This reality star drinks milk from a baby bottle before bed — is that weird or what?

Korin Miller
Writer
Yahoo Lifestyle

Vanderpump Rules fans were surprised Monday night when one of the show’s stars revealed that she sometimes likes to drink warm milk from a baby bottle before bed.

Lala Kent and her co-star Scheana Marie shared a hotel room during a trip to Mexico during the episode, and at bedtime Kent revealed her quirky habit. “What are you doing? You’re taking forever,” Marie asked Kent from her bed. “I’m making my baba,” Kent replied, before placing a baby bottle filled with milk and honey on her bedside table.

<em>Vanderpump Rules</em> star Lala Kent drinks warm milk from a baby bottle before bed. (Screen shot: Bravo TV)
Vanderpump Rules star Lala Kent drinks warm milk from a baby bottle before bed. (Screen shot: Bravo TV)

In an on-camera interview, Marie admitted that she travels everywhere with a stuffed frog that has a special meaning for her but added, “I don’t know any grown women who need a ‘baba’ to go to bedtime.” The camera then went back to Kent, who explained just how she likes to have her bottle (while watching her favorite show, with the bottle propped up on a blanket in front of her) before proceeding to drink it like a baby.

Kent was pretty unapologetic about her habit in a later interview. “I’m on a very low dose of my anti-anxiety medication, so when I do feel like my heart’s beating a little fast, I need my baba, and I put warm milk and honey in it,” she explained. “It soothes me, like I’m a baby.”

People had strong reactions about this on Twitter. Some were supportive, while others thought it was pretty unusual:

 


 


 


 


 


 

While plenty of people thought Kent’s baba was “weird,” it’s actually pretty common for people to have some kind of regressive self-soothing behavior, John Mayer, author of Family Fit: Find Your Balance in Life, tells Yahoo Lifestyle. Sucking warm milk from a bottle isn’t super-common, but many people may touch themselves in a comforting way, wear certain types of clothes that are soothing, or want hugs from loved ones in a similar vein, he points out. Comfort food, comforting smells, and certain textures can also act as self-soothing techniques that remind someone of their childhood, Greta Hirsch, clinical director at the Ross Center for Anxiety Disorders, tells Yahoo Lifestyle.

But reverting to actual childlike behavior can be tricky. Often, this happens when someone has anxiety over an old fear that they struggled with in childhood, Hirsch says. “Usually the way that I will work with the person is to try to have a dialogue with the adult part of them,” she says. “I might say, ‘I understand that you’re afraid, but you’re no longer alone.’” That way, she can help the patient figure out the source of their anxiety and be able to have the adult part of themselves soothe their inner child without actually reverting to childlike behavior. The latter is “not the way you want to have someone cope with something,” Hirsch says.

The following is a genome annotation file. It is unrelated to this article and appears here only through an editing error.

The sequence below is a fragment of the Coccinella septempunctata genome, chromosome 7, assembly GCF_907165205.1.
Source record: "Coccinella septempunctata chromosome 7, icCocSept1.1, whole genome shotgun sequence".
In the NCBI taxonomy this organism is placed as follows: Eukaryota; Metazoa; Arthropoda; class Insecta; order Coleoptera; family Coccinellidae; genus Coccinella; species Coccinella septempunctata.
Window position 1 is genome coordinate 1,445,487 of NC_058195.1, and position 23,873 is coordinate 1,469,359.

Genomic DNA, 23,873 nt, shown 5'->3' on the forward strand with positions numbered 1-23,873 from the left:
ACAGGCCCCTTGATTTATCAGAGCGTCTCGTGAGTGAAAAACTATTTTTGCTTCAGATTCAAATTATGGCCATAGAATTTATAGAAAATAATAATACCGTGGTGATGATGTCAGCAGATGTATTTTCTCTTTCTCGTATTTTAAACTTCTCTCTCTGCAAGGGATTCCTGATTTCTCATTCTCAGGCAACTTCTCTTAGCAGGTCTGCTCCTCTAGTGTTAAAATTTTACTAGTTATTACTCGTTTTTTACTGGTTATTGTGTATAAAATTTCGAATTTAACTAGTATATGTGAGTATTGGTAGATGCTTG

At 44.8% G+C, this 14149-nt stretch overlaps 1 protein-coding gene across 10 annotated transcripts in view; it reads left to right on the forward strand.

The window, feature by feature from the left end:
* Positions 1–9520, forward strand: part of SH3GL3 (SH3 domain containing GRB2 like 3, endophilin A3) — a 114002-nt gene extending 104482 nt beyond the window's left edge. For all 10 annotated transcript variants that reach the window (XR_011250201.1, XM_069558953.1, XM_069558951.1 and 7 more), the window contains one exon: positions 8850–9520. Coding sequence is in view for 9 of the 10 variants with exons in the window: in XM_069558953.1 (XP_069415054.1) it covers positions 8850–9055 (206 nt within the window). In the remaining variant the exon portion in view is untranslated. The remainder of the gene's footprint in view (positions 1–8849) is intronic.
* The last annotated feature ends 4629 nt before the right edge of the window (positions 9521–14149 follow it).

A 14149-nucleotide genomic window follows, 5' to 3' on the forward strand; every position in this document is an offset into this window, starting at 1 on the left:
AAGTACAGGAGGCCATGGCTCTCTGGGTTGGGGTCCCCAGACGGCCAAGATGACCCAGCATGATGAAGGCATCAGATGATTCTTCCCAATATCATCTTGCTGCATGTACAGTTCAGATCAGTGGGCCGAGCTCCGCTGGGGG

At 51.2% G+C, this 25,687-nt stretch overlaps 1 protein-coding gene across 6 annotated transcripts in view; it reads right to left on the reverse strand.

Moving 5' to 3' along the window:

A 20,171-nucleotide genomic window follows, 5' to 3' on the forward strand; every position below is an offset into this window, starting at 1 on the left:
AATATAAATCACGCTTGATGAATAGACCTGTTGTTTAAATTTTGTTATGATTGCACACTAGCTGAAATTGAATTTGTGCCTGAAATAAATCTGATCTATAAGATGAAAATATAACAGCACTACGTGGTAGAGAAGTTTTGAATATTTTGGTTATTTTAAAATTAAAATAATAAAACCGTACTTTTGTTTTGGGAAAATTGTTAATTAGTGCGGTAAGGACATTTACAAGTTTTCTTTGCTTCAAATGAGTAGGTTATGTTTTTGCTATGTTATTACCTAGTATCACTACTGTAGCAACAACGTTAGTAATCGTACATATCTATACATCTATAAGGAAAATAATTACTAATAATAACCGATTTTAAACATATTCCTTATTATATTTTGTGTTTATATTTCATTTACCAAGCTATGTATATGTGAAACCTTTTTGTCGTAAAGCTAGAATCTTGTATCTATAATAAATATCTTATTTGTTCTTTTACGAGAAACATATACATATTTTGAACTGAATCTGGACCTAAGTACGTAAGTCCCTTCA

Reverting to childlike behavior is a “primitive coping mechanism” and may not work as well for big anxieties and fears like bills, taxes, and stress at work, Mayer says. “In the face of these anxieties, we need more mature and sophisticated coping mechanisms such as problem solving and rationalization,” he says. And, Mayer points out, there can be a social cost. “If people know about these coping mechanisms, they might react negatively, and you may be embarrassed,” he says.

The best way to find out if your coping mechanisms are too regressive is if they actually end up making you feel bad. “That is, they make your anxieties worse or result in consequences that erase all benefit from the coping mechanisms, even if that [consequence] is social embarrassment,” Mayer says.

Another gauge: if anyone is being hurt by them (yourself included). “Generally speaking, if it doesn’t hurt anyone else or yourself, it’s OK,” Mayra Mendez, program coordinator for intellectual and developmental disabilities and mental health services at Providence Saint John’s Child and Family Development Center in Santa Monica, Calif., tells Yahoo Lifestyle. “If you’re still able to cope as a full-fledged adult and it’s not causing a problem with your functioning, interacting with people, or problem solving, it’s probably fine.”

If you’re not, that’s a problem. It doesn’t mean you shouldn’t have self-soothing mechanisms, Hirsch says — you should just try to make them be somewhat adult-like, if possible, so that you can use them in the real world too. “You would not want self-soothing mechanisms to be completely regressed to childhood,” she says.

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